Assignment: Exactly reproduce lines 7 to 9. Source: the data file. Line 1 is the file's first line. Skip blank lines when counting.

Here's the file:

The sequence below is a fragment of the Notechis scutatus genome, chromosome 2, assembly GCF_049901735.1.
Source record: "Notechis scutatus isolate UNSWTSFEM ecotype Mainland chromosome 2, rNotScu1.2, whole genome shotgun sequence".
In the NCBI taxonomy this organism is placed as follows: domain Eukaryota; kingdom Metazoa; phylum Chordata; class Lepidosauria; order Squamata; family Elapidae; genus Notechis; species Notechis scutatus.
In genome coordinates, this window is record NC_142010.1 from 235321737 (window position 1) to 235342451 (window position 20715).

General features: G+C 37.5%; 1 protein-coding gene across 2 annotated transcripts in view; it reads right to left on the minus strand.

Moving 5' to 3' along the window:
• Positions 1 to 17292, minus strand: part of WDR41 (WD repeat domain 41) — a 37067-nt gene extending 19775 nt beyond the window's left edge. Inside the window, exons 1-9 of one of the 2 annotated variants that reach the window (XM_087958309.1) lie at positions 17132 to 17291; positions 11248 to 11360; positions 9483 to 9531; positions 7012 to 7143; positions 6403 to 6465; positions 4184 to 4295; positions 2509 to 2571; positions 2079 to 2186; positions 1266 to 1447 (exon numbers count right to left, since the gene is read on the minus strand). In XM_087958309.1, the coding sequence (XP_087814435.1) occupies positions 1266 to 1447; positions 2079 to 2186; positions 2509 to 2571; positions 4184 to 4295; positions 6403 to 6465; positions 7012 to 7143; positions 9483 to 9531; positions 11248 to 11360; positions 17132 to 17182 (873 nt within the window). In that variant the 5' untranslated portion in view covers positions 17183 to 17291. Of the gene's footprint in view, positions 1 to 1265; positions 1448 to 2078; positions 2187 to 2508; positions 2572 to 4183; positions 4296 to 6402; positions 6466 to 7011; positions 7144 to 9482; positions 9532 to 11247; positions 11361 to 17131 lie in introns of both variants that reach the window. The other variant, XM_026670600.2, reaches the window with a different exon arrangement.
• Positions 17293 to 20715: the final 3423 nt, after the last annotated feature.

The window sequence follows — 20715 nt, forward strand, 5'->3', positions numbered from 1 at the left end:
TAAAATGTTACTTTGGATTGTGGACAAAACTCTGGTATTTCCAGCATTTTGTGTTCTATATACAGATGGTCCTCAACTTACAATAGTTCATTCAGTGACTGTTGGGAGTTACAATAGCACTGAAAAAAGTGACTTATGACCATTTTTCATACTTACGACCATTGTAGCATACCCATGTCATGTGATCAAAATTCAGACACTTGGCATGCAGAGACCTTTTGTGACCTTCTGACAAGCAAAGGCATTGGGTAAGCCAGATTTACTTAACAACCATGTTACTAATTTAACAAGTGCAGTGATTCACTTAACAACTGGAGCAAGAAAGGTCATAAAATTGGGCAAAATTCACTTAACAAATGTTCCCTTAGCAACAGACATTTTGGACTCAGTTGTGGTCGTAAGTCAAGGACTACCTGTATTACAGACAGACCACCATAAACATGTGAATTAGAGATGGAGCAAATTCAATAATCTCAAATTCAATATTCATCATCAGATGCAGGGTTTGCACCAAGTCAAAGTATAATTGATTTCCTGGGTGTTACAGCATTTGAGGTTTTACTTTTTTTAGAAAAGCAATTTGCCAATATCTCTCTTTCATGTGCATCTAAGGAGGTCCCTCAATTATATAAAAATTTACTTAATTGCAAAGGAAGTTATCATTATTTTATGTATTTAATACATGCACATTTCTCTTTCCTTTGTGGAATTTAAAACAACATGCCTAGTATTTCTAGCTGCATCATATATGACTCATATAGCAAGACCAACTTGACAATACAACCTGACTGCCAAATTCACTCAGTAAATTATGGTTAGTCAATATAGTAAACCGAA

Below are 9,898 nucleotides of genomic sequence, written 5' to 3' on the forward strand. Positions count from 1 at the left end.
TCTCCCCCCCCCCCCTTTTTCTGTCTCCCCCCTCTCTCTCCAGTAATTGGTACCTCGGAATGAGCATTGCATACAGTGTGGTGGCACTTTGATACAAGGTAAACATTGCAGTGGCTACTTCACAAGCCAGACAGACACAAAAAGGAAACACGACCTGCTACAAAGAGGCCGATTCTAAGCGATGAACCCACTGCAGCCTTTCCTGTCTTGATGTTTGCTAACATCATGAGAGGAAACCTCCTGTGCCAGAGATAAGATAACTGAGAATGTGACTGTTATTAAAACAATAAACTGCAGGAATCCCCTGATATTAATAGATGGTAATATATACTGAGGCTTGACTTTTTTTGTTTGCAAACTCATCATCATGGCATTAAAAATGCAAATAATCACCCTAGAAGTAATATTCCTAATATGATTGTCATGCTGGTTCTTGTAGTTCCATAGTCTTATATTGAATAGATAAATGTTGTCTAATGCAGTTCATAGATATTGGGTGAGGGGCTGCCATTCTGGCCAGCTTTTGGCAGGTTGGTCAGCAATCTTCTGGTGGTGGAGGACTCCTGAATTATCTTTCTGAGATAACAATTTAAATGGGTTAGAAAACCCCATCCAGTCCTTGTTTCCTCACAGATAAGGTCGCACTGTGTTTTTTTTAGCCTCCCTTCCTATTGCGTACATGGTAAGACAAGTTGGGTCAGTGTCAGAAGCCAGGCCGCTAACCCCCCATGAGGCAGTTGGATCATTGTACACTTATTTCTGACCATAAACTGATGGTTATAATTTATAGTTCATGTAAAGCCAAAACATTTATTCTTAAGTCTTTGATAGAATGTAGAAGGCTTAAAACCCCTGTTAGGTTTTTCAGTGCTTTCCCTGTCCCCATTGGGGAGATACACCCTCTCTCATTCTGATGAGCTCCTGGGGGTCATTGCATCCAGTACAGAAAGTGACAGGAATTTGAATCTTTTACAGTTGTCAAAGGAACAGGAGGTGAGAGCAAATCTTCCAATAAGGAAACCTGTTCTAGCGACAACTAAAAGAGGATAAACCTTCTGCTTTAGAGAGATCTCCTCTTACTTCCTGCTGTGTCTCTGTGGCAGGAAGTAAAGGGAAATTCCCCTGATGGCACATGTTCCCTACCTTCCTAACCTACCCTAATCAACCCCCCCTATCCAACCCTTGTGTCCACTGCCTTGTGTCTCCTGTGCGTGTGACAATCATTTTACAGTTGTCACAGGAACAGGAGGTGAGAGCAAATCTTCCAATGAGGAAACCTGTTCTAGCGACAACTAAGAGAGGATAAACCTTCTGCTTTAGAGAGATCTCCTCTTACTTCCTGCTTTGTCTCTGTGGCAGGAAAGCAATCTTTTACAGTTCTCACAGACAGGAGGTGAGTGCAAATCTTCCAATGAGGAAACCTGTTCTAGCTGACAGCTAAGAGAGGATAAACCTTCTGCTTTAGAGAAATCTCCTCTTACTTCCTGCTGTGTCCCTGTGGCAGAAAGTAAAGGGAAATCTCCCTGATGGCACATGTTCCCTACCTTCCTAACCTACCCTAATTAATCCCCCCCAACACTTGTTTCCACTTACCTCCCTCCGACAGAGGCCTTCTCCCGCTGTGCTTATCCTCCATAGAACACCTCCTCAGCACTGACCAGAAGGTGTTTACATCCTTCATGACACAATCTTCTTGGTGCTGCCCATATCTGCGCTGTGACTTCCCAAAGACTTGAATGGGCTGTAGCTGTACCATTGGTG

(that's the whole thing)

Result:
• Positions 1 to 17292, minus strand: part of WDR41 (WD repeat domain 41) — a 37067-nt gene extending 19775 nt beyond the window's left edge. Inside the window, exons 1-9 of one of the 2 annotated variants that reach the window (XM_087958309.1) lie at positions 17132 to 17291; positions 11248 to 11360; positions 9483 to 9531; positions 7012 to 7143; positions 6403 to 6465; positions 4184 to 4295; positions 2509 to 2571; positions 2079 to 2186; positions 1266 to 1447 (exon numbers count right to left, since the gene is read on the minus strand). In XM_087958309.1, the coding sequence (XP_087814435.1) occupies positions 1266 to 1447; positions 2079 to 2186; positions 2509 to 2571; positions 4184 to 4295; positions 6403 to 6465; positions 7012 to 7143; positions 9483 to 9531; positions 11248 to 11360; positions 17132 to 17182 (873 nt within the window). In that variant the 5' untranslated portion in view covers positions 17183 to 17291. Of the gene's footprint in view, positions 1 to 1265; positions 1448 to 2078; positions 2187 to 2508; positions 2572 to 4183; positions 4296 to 6402; positions 6466 to 7011; positions 7144 to 9482; positions 9532 to 11247; positions 11361 to 17131 lie in introns of both variants that reach the window. The other variant, XM_026670600.2, reaches the window with a different exon arrangement.
• Positions 17293 to 20715: the final 3423 nt, after the last annotated feature.

The window sequence follows — 20715 nt, forward strand, 5'->3', positions numbered from 1 at the left end: